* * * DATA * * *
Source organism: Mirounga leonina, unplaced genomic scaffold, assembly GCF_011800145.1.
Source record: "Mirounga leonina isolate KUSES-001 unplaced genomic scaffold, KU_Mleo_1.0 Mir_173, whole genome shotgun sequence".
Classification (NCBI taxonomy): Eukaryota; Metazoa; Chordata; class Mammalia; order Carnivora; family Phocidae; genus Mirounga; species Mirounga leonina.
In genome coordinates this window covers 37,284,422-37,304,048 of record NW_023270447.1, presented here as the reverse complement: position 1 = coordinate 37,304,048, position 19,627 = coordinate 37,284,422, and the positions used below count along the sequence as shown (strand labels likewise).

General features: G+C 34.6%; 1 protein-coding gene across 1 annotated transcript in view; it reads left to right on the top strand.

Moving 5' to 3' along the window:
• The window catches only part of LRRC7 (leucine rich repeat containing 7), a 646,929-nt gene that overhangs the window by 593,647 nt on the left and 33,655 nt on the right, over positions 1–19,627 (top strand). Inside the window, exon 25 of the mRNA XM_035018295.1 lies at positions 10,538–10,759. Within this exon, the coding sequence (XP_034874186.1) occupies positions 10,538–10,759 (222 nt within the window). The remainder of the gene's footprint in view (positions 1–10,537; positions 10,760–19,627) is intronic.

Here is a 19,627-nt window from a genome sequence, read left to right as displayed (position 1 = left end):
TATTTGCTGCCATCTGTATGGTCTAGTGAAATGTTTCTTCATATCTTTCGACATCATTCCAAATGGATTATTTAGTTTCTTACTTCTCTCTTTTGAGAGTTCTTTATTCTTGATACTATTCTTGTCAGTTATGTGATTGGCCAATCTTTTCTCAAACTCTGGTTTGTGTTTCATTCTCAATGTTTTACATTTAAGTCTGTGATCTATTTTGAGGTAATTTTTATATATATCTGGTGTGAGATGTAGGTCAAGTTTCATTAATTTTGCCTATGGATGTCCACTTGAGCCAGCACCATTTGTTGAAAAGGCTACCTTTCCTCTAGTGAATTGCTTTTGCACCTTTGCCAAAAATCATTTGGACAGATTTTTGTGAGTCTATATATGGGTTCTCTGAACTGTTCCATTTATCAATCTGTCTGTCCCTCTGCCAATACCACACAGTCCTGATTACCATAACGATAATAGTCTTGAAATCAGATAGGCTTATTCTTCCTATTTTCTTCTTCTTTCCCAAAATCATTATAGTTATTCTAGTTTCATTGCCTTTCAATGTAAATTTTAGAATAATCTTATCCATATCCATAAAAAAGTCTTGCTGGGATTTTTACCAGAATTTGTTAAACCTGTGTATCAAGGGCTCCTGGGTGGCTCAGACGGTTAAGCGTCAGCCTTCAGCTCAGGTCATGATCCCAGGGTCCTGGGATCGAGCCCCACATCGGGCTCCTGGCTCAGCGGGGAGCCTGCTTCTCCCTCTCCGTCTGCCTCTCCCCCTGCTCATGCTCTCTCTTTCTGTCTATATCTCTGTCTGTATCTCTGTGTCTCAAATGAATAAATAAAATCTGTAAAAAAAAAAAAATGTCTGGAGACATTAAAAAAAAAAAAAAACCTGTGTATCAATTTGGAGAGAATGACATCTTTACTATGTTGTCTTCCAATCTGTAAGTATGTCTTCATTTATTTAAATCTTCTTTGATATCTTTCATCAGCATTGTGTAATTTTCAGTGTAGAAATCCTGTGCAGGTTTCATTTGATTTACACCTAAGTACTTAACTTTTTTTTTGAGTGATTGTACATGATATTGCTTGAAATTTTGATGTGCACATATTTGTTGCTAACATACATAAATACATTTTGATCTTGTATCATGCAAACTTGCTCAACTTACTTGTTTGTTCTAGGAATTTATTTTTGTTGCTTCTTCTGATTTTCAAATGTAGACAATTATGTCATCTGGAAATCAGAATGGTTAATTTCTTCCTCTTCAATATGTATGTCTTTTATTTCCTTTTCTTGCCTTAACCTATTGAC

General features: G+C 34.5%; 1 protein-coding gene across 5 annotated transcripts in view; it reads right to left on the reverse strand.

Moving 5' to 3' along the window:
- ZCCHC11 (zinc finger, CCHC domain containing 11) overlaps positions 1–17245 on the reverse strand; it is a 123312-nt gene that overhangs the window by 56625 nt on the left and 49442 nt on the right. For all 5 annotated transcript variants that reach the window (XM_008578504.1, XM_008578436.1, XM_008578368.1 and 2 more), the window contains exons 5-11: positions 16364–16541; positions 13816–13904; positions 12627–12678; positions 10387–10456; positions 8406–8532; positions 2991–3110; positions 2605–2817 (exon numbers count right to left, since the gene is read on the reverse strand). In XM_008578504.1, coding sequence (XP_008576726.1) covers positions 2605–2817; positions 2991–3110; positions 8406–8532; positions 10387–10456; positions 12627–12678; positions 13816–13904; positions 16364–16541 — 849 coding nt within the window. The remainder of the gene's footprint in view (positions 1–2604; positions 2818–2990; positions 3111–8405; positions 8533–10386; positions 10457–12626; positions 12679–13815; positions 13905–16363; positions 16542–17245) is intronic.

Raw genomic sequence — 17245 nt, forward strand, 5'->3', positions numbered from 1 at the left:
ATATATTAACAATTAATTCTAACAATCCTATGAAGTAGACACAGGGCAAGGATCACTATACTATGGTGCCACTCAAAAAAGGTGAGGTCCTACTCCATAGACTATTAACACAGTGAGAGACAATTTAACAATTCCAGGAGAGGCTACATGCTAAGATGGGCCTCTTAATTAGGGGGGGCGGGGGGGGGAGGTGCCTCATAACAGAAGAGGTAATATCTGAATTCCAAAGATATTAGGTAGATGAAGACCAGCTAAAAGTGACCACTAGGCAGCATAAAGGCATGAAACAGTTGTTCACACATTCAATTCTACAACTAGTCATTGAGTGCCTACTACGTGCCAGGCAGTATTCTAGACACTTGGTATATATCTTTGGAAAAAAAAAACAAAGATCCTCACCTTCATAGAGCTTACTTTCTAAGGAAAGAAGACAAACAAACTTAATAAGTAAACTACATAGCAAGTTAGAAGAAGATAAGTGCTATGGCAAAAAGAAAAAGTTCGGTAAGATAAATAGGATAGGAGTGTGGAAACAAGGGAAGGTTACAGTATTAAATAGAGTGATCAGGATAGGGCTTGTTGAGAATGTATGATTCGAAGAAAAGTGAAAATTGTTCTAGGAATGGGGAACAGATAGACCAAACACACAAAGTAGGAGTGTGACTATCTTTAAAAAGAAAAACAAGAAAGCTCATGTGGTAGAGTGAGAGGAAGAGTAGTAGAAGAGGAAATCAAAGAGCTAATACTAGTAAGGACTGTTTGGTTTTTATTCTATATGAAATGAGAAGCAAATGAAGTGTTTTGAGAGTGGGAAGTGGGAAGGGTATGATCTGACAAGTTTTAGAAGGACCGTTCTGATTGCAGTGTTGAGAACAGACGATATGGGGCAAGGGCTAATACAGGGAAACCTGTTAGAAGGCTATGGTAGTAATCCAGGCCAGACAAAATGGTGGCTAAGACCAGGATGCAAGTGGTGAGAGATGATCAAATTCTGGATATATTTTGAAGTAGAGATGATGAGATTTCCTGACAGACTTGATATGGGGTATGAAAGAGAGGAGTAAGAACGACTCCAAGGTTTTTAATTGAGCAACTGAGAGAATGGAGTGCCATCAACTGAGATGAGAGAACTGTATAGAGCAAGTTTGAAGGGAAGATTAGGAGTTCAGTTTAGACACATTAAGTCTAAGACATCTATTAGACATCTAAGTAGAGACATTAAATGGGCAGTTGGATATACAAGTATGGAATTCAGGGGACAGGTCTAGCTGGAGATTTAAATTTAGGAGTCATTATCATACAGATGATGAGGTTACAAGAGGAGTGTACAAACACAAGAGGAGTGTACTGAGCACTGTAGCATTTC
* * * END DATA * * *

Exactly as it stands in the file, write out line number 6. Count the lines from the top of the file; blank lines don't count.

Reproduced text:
Moving 5' to 3' along the window: